Louise Mathewson - Author & Poet
|Posted on October 15, 2012 at 5:45 PM|
Unable to get myself to write two years after the accident, even after some healing had happened, really scared me. I knew writing would help in healing and I had been published several times before the accident. I began to wonder if terror was locked in the vault of my being.
As I thought it over, I realized I had no key to unlock the door to whatever feelings lurked inside me. I also knew there was no way to learn what messages they might hold for me, unless I found a way to get behind that door. One day I saw an ad in a writing newsletter for a writing mentor and I began to have hope. Having someone by my side as I opened the door to grief over what I had lost and how my life had been changed might be my way back to the light.
Once I opened the door, with her help, I saw a monster that, if let out of the cage, would swallow me up whole and I would die. The loss of the self that I had grown to know over 55 years was huge. What I thought I could do, my dreams, energy, memories, were gone or filled with holes. I was no longer able to depend on myself the way I had. I had to depend on others to get me through sometimes simple daily things, like how to get to the grocery store, where things were in the kitchen, how to write a check, how to make change, and talk to servicemen on the phone.
The list of things I couldn’t do by myself any more was endless. Grief about the losses of cognition from my brain injury felt very deep, almost like an ocean. I couldn't think on my feet because my processor was so freakin' slow, I could hardly process information as people spoke, especially abstract concepts. I was lost in a big, wide, scary world, where people thought I looked and sounded just fine.
I was so humiliated and embarrassed. I didn’t understand that relearning things would be so difficult, take so long, and then could be forgotten in an instant. It made me so angry. I got so frustrated that I couldn’t remember how to change the vacuum bag. My solution was to not vacuum. Then I didn't have to face how it felt to not remember how to do something I had done for years and taught my kids how to do. I lived in such deep shame, that no one even knew about - shame because I couldn’t function the way I had, the way everyone else did.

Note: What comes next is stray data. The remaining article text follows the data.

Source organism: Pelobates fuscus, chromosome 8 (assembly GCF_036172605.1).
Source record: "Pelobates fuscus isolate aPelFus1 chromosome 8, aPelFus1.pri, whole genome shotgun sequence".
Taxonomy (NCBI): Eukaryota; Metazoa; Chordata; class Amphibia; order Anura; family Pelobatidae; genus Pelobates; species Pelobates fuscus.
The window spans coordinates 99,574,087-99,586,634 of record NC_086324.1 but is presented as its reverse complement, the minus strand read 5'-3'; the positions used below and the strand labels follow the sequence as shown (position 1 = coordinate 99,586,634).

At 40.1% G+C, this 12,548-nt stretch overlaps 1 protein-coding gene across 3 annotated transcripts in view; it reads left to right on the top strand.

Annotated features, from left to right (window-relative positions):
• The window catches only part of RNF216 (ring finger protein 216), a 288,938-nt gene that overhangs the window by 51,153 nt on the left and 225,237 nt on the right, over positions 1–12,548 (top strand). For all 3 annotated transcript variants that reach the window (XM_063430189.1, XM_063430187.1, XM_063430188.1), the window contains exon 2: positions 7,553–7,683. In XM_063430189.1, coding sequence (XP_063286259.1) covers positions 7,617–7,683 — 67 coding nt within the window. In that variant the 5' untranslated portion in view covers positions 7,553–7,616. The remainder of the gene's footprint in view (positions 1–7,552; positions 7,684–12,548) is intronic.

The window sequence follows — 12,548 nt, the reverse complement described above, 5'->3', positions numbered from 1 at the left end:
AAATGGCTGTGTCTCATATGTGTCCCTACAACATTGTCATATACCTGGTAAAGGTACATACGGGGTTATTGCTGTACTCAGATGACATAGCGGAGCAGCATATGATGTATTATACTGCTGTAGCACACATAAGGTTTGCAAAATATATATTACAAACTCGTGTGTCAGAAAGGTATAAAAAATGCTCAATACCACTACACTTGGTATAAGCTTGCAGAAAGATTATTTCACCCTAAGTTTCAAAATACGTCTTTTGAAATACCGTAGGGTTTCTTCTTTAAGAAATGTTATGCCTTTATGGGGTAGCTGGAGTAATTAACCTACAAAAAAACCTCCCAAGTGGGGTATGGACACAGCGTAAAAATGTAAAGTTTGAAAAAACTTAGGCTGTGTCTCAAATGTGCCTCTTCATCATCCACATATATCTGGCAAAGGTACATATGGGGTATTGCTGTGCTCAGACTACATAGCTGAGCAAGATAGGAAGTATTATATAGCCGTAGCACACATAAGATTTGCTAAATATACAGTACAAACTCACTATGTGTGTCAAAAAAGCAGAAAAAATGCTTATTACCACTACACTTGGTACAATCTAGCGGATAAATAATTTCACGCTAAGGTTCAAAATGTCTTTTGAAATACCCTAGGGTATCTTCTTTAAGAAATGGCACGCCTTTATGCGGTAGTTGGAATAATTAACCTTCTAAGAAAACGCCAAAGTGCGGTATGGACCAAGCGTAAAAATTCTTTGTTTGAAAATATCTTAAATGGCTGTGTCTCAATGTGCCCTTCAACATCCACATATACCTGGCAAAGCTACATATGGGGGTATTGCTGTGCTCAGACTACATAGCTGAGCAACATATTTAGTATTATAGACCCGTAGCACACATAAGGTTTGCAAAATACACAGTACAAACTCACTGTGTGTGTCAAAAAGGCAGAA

I couldn't find words to tell about the monster of grief that now lived in my life. Often, I would be feeling OK, until I would suddenly start to sob. I would wonder what triggered my tears, be so confused about who this person living inside me was, and wonder if I would ever get over it.
As I healed, I re-learned to use the computer, and was able to sit longer at the desk. I began to do some research. Gradually I found books, information online, all of which helped me begin to understand more about what I was feeling, the significance of the losses.
Chronic grief, grief that might not ever leave me, had become my constant companion. I felt like I lived in a dark cloud that I dare not tell people about. A psychiatrist, who had worked at the Centre for Neuroskills in CA, a highly regarded institute for brain injuries, explained to me that the injury would bring up and exaggerate old grief even though I had worked on it.
Ah, I was being given an opportunity to re-examine the past once again! I was so NOT excited about going over those old traumas I thought I had worked so hard to excise from my being. I just wanted to get on with life and live my dreams. How to get back to life was a question that plagued me.
Writing became my lifeline! It helped me get the grief out of my head and onto paper, using metaphors and images that broke open the feelings so I could find the treasure that this trauma held for me. Transformation began for me, through the medicine of writng poetry!!